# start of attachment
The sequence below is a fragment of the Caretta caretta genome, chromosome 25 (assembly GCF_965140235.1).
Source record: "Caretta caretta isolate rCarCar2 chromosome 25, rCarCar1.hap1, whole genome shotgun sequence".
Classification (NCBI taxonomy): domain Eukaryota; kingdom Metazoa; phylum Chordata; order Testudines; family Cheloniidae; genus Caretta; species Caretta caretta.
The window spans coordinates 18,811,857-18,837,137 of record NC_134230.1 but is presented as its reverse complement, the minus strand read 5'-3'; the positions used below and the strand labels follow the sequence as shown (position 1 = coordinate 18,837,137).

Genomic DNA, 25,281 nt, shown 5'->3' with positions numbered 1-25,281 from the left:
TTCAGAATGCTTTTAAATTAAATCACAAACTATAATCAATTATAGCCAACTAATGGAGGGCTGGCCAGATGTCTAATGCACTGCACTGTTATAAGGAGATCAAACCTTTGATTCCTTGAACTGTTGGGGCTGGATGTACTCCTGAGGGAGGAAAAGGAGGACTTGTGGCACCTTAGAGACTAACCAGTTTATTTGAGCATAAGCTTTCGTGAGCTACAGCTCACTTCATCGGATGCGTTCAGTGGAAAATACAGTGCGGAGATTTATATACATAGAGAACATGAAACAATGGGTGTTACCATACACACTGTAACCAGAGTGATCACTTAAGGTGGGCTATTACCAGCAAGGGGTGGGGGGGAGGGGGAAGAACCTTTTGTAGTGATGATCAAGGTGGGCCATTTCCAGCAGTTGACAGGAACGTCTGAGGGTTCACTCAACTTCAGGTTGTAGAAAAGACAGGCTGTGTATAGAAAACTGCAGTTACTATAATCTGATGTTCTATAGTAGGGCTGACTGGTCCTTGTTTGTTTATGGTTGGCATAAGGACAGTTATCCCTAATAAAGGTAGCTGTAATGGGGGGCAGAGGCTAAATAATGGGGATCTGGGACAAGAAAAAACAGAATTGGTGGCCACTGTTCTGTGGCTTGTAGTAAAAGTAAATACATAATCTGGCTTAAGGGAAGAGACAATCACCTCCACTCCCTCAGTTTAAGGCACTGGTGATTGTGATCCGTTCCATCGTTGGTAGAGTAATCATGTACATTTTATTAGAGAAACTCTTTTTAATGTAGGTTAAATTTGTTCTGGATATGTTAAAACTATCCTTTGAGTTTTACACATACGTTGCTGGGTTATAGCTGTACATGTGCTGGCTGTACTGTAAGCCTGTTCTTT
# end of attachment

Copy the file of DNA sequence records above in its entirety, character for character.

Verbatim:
The sequence below is a fragment of the Caretta caretta genome, chromosome 25 (assembly GCF_965140235.1).
Source record: "Caretta caretta isolate rCarCar2 chromosome 25, rCarCar1.hap1, whole genome shotgun sequence".
Classification (NCBI taxonomy): domain Eukaryota; kingdom Metazoa; phylum Chordata; order Testudines; family Cheloniidae; genus Caretta; species Caretta caretta.
The window spans coordinates 18,811,857-18,837,137 of record NC_134230.1 but is presented as its reverse complement, the minus strand read 5'-3'; the positions used below and the strand labels follow the sequence as shown (position 1 = coordinate 18,837,137).

Genomic DNA, 25,281 nt, shown 5'->3' with positions numbered 1-25,281 from the left:
TTCAGAATGCTTTTAAATTAAATCACAAACTATAATCAATTATAGCCAACTAATGGAGGGCTGGCCAGATGTCTAATGCACTGCACTGTTATAAGGAGATCAAACCTTTGATTCCTTGAACTGTTGGGGCTGGATGTACTCCTGAGGGAGGAAAAGGAGGACTTGTGGCACCTTAGAGACTAACCAGTTTATTTGAGCATAAGCTTTCGTGAGCTACAGCTCACTTCATCGGATGCGTTCAGTGGAAAATACAGTGCGGAGATTTATATACATAGAGAACATGAAACAATGGGTGTTACCATACACACTGTAACCAGAGTGATCACTTAAGGTGGGCTATTACCAGCAAGGGGTGGGGGGGAGGGGGAAGAACCTTTTGTAGTGATGATCAAGGTGGGCCATTTCCAGCAGTTGACAGGAACGTCTGAGGGTTCACTCAACTTCAGGTTGTAGAAAAGACAGGCTGTGTATAGAAAACTGCAGTTACTATAATCTGATGTTCTATAGTAGGGCTGACTGGTCCTTGTTTGTTTATGGTTGGCATAAGGACAGTTATCCCTAATAAAGGTAGCTGTAATGGGGGGCAGAGGCTAAATAATGGGGATCTGGGACAAGAAAAAACAGAATTGGTGGCCACTGTTCTGTGGCTTGTAGTAAAAGTAAATACATAATCTGGCTTAAGGGAAGAGACAATCACCTCCACTCCCTCAGTTTAAGGCACTGGTGATTGTGATCCGTTCCATCGTTGGTAGAGTAATCATGTACATTTTATTAGAGAAACTCTTTTTAATGTAGGTTAAATTTGTTCTGGATATGTTAAAACTATCCTTTGAGTTTTACACATACGTTGCTGGGTTATAGCTGTACATGTGCTGGCTGTACTGTAAGCCTGTTCTTT